Violinist Jennifer Koh wowed the audience at Wilmington’s Grand Opera House this past weekend with her performance of Samuel Barber’s Concerto for Violin and Orchestra Opus 14. To watch her play was to watch an intimate, elegant dance; each sound flowed from her caress of the instrument and was accompanied by an expression of deep emotion in her face. The first movement of the piece was trademark Barber: heartfelt and full of yearning. The last movement, Presto in moto perpetuo, gave Koh an opportunity to show her “spark”. Her virtuosic playing was splendid and brought the audience to its feet.
David Amado, Artistic Director and Conductor of the Delaware Symphony Orchestra, is a seasoned concert programmer as well as a dynamic leader. During the pre-concert lecture sponsored by the Delaware Humanities Forum, Amado discussed presenting works that may be challenging, yet still accessible for his audiences. Amazingly, the Ives’ Three Places in New England was receiving its DSO debut. This piece, written in 1935, still sounds so fresh to my ears. Ives embraced the sights and sounds around him, weaving them into three quirky, very different movements. Amado encouraged us to laugh during the second movement, which was a comical imitation of a small town marching band.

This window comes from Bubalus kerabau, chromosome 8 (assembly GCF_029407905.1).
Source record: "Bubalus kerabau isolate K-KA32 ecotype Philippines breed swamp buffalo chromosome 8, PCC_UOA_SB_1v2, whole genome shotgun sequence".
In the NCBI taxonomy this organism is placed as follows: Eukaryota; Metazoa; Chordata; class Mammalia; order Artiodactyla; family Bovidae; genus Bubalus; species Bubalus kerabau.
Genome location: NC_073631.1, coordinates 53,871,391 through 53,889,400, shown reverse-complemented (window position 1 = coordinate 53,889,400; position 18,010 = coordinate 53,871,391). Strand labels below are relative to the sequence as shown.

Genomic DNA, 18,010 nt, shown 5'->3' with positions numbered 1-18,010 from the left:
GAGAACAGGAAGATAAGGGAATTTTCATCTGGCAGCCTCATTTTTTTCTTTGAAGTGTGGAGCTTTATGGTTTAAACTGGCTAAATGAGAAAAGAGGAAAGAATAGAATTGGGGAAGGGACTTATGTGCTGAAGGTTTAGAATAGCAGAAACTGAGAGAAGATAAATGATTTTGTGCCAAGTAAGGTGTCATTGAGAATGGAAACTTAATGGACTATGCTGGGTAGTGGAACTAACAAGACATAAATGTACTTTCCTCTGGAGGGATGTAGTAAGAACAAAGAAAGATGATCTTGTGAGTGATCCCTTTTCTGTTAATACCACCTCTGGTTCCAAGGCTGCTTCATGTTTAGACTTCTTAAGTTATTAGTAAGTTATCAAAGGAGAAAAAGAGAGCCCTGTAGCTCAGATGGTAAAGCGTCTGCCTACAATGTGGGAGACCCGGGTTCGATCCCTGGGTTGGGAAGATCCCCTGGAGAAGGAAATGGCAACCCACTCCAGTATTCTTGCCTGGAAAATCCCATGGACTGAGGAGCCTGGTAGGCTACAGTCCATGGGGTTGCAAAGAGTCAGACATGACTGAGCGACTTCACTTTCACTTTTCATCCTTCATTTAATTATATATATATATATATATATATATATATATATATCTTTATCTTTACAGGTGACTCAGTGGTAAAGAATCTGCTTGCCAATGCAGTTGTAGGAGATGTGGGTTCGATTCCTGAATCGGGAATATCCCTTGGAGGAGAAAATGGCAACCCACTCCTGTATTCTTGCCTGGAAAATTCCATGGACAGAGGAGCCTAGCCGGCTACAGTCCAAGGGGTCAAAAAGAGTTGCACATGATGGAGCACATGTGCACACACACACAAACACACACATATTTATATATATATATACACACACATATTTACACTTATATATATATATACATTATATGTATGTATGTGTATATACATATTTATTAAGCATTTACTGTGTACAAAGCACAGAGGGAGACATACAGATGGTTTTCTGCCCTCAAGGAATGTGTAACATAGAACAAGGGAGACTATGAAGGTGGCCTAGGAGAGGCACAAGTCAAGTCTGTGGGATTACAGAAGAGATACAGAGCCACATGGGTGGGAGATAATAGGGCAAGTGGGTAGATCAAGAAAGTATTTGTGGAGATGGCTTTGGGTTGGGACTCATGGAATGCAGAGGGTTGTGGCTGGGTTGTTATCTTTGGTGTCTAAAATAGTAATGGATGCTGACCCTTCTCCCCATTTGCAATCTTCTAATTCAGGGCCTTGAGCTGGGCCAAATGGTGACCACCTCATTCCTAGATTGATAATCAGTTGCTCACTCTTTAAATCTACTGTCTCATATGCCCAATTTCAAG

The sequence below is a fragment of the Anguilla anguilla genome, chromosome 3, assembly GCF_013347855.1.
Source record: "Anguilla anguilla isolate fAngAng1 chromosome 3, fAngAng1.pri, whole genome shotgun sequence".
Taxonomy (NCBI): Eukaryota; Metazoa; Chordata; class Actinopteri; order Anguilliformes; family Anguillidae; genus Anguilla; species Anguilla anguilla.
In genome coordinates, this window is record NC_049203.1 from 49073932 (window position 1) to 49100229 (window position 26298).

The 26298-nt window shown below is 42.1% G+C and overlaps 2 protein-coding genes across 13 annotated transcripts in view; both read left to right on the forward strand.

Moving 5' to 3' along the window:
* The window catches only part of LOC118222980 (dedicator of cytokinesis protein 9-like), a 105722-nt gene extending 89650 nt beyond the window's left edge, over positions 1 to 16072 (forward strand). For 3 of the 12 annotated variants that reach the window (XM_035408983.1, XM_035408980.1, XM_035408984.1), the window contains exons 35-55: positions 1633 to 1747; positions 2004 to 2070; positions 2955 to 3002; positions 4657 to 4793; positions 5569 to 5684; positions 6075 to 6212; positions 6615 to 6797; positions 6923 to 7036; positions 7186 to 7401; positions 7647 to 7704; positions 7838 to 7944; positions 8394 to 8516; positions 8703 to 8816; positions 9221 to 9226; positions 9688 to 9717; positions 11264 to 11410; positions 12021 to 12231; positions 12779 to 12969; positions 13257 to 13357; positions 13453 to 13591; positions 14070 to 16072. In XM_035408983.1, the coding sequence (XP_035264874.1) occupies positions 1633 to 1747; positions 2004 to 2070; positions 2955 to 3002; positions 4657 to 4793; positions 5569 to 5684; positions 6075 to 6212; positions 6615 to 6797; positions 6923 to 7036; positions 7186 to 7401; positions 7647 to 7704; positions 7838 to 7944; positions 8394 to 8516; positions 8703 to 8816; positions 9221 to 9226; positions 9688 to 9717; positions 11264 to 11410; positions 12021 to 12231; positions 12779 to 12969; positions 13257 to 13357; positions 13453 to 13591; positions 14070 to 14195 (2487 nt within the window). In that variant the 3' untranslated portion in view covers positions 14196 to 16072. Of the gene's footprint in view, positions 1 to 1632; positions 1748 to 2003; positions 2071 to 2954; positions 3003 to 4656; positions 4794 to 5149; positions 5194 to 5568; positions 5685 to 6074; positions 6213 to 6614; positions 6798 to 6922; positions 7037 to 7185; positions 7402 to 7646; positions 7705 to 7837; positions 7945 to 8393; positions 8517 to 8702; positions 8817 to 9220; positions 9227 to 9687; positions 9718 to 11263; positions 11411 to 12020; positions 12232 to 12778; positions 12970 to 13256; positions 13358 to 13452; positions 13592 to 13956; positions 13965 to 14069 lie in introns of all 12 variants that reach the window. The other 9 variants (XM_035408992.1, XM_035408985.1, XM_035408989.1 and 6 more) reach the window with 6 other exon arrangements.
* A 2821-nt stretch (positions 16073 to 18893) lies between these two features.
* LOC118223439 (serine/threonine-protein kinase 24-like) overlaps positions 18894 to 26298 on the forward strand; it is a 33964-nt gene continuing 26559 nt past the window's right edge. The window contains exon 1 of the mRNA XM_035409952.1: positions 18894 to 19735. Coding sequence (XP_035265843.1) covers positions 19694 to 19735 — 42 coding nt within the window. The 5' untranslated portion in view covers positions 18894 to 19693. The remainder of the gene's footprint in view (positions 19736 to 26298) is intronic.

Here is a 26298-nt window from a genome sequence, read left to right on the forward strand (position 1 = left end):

The theme of “place” was ever-present throughout the evening. Entitled “Dreams of Rivers”, the program gave odes to the Housatonic and Rhine rivers. Mark Mobley, DSO Director of Community Engagement, discussed with Amado his identification with composers and their homes. Amado noted that he placed little importance in composers’ physical roots. A powerful statement, reminding me that music transcends locale; it’s mostly about touching the heart and soul.
by Jessica Graae